Various stock researchers initiated coverage on AssetMark Financial Holdings Inc., which closed its IPO in July.
Goldman Sachs analysts Alexander Blostein, Ryan Bailey, Sheriq Sumar and Daniel Jacoby initiated coverage with a "buy" rating and a 12-month price target of $31. They wrote that the company is benefiting from secular shifts within wealth management toward fee-based independent advisers, an increasing market share within the independent broker/dealer channel and a bigger wallet share with existing financial advisers in its platform. The analysts also wrote that the stock is a "pure-play" way for investors to gain access to secular shifts to independent advice channels from wirehouses and a shift to advisory from commissions.
Raymond James analysts Patrick O'Shaughnessy, David Farnum and Michael Vinci initiated coverage with an "outperform" rating and a price target of $31. The analysts wrote that AssetMark will continue to benefit from secular tailwinds driving one of the fastest-growing segments within the financial services industry, given that it provides outsourced adviser investment and technology solutions. They believe more financial advisers will move to independent and fee-based models and that the company's retooling of its customer service and sales organization has resulted in growth in net asset flows since 2017, which they expect the company to sustain, providing a foundation for strong revenue and EPS growth.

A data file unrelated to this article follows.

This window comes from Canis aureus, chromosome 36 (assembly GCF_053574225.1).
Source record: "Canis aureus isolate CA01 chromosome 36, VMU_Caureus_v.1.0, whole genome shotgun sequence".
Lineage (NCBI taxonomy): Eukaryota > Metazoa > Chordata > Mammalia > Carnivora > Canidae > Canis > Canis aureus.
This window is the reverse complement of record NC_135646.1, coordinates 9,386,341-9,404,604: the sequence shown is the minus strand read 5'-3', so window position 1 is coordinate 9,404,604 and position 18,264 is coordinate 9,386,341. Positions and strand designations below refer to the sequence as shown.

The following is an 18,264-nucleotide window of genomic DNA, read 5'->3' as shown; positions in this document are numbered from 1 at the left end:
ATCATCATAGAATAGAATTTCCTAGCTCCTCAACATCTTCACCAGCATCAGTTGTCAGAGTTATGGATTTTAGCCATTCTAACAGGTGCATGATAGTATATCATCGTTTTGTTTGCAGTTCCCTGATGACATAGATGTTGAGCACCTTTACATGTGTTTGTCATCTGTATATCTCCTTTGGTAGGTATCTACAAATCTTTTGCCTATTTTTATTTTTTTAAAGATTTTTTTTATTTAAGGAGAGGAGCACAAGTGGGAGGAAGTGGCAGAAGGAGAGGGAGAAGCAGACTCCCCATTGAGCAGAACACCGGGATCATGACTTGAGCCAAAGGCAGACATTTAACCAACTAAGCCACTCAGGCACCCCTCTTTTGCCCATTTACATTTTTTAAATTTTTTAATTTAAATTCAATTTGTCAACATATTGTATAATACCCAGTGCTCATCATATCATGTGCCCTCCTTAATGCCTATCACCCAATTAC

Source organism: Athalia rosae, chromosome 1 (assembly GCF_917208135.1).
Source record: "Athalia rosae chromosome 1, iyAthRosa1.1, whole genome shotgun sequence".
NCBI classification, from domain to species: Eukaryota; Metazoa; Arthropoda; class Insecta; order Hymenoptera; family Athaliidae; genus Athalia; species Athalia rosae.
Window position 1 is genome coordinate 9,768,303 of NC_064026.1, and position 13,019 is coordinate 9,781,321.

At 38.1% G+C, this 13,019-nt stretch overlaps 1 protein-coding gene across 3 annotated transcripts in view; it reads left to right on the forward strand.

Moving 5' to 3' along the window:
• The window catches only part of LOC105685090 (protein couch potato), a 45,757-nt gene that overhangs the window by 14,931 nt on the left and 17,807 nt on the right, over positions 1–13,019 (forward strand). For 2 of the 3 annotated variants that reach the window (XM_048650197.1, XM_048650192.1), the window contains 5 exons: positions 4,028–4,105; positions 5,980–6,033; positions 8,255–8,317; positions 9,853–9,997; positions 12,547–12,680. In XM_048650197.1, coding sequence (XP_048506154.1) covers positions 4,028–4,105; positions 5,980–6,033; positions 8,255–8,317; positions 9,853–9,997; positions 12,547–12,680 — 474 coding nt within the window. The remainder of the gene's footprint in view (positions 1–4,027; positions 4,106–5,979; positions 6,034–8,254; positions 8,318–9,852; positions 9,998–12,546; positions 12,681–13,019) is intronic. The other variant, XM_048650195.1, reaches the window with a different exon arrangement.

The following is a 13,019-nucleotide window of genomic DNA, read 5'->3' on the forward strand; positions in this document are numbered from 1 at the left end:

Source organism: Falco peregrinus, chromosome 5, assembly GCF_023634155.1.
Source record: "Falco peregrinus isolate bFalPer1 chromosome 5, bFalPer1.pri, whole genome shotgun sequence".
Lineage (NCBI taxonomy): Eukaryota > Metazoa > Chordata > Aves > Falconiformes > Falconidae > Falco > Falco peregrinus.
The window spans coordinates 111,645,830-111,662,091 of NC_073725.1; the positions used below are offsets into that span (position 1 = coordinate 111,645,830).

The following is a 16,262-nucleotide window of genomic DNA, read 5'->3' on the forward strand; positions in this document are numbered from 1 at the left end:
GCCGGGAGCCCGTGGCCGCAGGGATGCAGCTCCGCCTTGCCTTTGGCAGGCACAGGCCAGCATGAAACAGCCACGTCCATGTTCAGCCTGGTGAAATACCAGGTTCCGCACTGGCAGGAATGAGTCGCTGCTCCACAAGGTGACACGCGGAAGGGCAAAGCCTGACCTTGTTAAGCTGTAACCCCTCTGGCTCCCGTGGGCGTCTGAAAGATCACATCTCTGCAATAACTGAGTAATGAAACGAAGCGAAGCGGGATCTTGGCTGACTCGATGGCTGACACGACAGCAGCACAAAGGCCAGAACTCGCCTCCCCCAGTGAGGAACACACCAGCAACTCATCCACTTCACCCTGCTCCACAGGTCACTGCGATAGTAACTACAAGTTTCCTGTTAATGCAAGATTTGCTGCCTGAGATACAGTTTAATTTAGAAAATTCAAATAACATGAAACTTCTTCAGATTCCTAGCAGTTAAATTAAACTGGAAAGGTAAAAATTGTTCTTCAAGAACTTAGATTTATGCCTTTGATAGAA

William Blair analysts Chris Shutler and Andrew Nicholas initiated coverage with a "market perform" rating, saying they believe there is a need for more outsourcing in investment management and for more efficiency in advisers' practices. However, the analysts wrote that it is hard for them to look past the stock's high valuation considering potential interest rate changes, a tougher macroeconomic environment for equity markets and interest rates, and that they have already modeled net flows "to modestly accelerate." Despite this, they wrote that there are still figures for which they have conservative estimates, such as slowing expense growth from 2019 to 2021, and that a potential upside to the stock price is inorganic growth, as they believe the company will likely make "tuck-in" turnkey asset management program acquisitions.